Hard rock maple is a colloquial and a marketing term used to describe the sugar maple tree, Acer saccharum, an ornamental tree that achieves a height of 60 to 75 feet.
Sugar maple is also sometimes referred to as hard maple or rock maple, and is one of the largest and most important hardwood trees, according to the United States Forest Service. It grows best in USDA hardiness zones 3 through 8 and will grow in full sunshine and in a variety of soils.
The sugar maple gets its name from the exceptionally hard, dense nature of the wood's composition. The Arbor Day Foundation notes that the wood of hard rock maple is highly valued for furniture because of its beauty and strength, and it is used in a variety of products such as bowling pins and baseball bats.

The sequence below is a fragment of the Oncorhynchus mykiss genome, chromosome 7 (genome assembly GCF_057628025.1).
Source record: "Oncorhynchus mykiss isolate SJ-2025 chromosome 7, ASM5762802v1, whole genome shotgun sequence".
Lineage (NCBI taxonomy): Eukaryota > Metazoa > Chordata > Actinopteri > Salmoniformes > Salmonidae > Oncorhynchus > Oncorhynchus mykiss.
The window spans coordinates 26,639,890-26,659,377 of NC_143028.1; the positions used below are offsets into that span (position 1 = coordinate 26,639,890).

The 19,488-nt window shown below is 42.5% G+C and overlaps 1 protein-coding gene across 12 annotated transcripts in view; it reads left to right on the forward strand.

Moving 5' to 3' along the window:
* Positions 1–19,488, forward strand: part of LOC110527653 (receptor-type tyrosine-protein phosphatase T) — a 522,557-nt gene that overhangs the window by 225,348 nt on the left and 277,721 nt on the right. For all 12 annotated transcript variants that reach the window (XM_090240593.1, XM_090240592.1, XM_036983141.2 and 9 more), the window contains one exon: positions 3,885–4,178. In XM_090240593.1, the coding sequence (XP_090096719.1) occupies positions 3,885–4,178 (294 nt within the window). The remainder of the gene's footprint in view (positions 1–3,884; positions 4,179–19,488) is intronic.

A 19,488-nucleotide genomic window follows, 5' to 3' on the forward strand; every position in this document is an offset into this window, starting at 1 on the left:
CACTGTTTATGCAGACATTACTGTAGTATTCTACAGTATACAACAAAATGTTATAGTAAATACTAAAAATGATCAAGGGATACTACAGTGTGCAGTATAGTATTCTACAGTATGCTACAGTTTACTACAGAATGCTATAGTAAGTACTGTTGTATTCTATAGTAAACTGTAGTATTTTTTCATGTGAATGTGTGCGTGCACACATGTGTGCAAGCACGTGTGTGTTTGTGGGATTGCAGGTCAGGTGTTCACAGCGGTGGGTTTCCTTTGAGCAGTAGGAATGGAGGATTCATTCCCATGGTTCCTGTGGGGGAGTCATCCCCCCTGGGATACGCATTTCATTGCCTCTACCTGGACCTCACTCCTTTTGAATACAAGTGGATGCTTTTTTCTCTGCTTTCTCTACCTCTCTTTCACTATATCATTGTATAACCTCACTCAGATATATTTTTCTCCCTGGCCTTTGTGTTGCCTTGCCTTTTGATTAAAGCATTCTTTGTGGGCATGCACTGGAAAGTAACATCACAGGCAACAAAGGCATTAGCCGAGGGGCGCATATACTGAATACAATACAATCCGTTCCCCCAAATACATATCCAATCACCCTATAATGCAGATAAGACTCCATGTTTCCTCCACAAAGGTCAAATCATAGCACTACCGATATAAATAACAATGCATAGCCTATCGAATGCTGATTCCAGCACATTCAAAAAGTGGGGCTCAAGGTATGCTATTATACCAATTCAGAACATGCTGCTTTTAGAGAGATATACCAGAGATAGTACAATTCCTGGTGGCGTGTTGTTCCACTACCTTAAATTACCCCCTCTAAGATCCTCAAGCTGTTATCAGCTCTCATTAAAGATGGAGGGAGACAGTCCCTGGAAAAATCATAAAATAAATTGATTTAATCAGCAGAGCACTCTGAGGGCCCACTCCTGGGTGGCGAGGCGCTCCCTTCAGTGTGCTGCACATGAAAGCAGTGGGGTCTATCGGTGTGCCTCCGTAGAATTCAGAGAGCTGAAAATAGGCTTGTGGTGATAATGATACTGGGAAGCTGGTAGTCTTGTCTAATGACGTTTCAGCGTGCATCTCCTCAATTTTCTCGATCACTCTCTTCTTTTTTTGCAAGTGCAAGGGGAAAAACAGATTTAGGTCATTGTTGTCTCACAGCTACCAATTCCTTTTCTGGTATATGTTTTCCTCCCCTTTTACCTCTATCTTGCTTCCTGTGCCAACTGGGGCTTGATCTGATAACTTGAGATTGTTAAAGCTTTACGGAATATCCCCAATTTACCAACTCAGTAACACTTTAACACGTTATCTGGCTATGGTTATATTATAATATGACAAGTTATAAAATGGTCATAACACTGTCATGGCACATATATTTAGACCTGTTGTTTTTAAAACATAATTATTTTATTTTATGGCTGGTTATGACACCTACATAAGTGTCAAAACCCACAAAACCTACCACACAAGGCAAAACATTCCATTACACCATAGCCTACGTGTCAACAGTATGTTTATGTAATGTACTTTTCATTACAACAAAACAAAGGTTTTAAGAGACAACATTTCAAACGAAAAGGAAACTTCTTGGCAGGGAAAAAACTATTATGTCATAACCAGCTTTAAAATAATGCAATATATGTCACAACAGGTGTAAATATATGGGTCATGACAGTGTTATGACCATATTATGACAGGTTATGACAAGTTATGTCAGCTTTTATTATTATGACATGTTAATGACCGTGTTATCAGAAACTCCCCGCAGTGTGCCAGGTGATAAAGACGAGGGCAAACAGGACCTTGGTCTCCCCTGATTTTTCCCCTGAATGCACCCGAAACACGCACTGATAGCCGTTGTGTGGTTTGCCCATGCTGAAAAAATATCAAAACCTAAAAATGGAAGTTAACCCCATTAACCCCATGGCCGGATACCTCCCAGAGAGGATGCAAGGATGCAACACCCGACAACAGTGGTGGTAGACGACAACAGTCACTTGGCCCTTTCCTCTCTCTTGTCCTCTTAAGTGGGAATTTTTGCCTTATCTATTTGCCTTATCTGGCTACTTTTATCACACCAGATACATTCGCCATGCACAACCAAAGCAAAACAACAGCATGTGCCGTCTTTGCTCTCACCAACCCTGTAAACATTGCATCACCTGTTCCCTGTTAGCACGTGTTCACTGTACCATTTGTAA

The hard rock maples grows in areas with cool, moist climates, and is scattered predominantly across the northeastern United States and southeastern Canada. Of course, in addition to the value of the wood, the sugar maple tree is the primary source of the tree sap that produces maple syrup.
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